Q&A: Health Challenges Facing Aging Black Americans

Medically Reviewed by Brunilda Nazario, MD on June 26, 2023
8 min read

Editor’s Note: Karen D. Lincoln, PhD, MSW, MA, FGSA, is a professor, sociologist, social worker, and gerontologist who has dedicated much of her career to the study of aging Black Americans. 

This interview was edited for length and clarity. 

WebMD: What’s the best way to refer to Americans with African roots or identities in a medical context? 

Lincoln: Black American is the more accurate and inclusive term to use, as it includes Caribbean Blacks, Africans, and Afro-Latinos who identify as Black. However, it’s important to note that when health statistics are reported, these reports rarely distinguish ethnic groups within the Black American population. I’m glad to see more people acknowledging that Blacks are not all the same. We are an ethnic group of Americans in which health patterns may differ between African Americans and Caribbeans, for example.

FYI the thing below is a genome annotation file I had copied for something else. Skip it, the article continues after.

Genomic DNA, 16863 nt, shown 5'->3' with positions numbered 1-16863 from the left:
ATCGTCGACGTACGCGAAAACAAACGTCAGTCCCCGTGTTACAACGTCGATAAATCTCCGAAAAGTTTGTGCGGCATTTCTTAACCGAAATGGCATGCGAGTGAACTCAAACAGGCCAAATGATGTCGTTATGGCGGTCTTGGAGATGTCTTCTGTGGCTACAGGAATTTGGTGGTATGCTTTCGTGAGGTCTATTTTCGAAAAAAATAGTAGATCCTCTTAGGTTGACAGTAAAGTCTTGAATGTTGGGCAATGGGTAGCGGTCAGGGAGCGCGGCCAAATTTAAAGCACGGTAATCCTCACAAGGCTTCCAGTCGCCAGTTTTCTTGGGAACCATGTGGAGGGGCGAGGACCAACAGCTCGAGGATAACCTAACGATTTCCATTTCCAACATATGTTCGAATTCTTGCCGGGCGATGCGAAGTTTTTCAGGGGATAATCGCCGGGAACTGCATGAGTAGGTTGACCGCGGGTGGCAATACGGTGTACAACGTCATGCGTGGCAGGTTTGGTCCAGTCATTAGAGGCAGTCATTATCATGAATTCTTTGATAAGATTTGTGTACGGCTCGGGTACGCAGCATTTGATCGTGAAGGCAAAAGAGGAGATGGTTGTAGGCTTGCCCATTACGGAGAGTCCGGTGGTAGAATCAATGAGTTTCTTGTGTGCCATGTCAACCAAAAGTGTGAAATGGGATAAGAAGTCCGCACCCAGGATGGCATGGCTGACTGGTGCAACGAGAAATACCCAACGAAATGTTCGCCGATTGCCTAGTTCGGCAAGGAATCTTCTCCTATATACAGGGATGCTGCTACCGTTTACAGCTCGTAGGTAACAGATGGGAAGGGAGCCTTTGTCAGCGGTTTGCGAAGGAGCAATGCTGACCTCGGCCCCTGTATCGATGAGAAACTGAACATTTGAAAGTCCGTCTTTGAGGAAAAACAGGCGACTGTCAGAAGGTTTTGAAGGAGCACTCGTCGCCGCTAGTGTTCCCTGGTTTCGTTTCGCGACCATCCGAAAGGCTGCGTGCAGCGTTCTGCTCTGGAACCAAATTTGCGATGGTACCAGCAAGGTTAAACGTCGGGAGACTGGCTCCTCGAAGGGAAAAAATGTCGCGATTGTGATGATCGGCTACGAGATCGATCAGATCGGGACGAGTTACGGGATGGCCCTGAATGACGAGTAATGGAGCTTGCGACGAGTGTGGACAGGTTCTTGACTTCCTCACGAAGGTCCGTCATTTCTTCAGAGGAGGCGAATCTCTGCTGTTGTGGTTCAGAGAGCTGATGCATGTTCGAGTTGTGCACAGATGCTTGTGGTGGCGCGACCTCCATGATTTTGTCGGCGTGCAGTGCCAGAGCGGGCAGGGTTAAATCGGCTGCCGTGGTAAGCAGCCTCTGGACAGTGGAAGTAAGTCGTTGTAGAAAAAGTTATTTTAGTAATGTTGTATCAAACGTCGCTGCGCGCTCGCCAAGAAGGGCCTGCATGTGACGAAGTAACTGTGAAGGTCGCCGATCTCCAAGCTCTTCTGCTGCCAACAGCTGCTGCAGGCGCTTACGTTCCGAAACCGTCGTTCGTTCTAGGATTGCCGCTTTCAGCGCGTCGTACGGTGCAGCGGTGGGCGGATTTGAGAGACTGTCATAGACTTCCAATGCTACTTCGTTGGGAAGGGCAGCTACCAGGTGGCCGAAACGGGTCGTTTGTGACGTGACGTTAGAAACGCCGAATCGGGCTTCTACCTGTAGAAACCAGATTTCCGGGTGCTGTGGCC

WebMD: What are the biggest health challenges for today’s aging Black population? 

Lincoln: We know that some chronic health conditions like diabetes, hypertension, stroke, cardiovascular and kidney diseases are more prevalent among Black Americans than in Whites and other groups. The rate of obesity is highest among Black women, compared to any other groups in the U.S. Black women are also more likely to die from breast cancer than other women. We also have a higher risk and prevalence of Alzheimer’s disease and related dementias than White and Latino populations.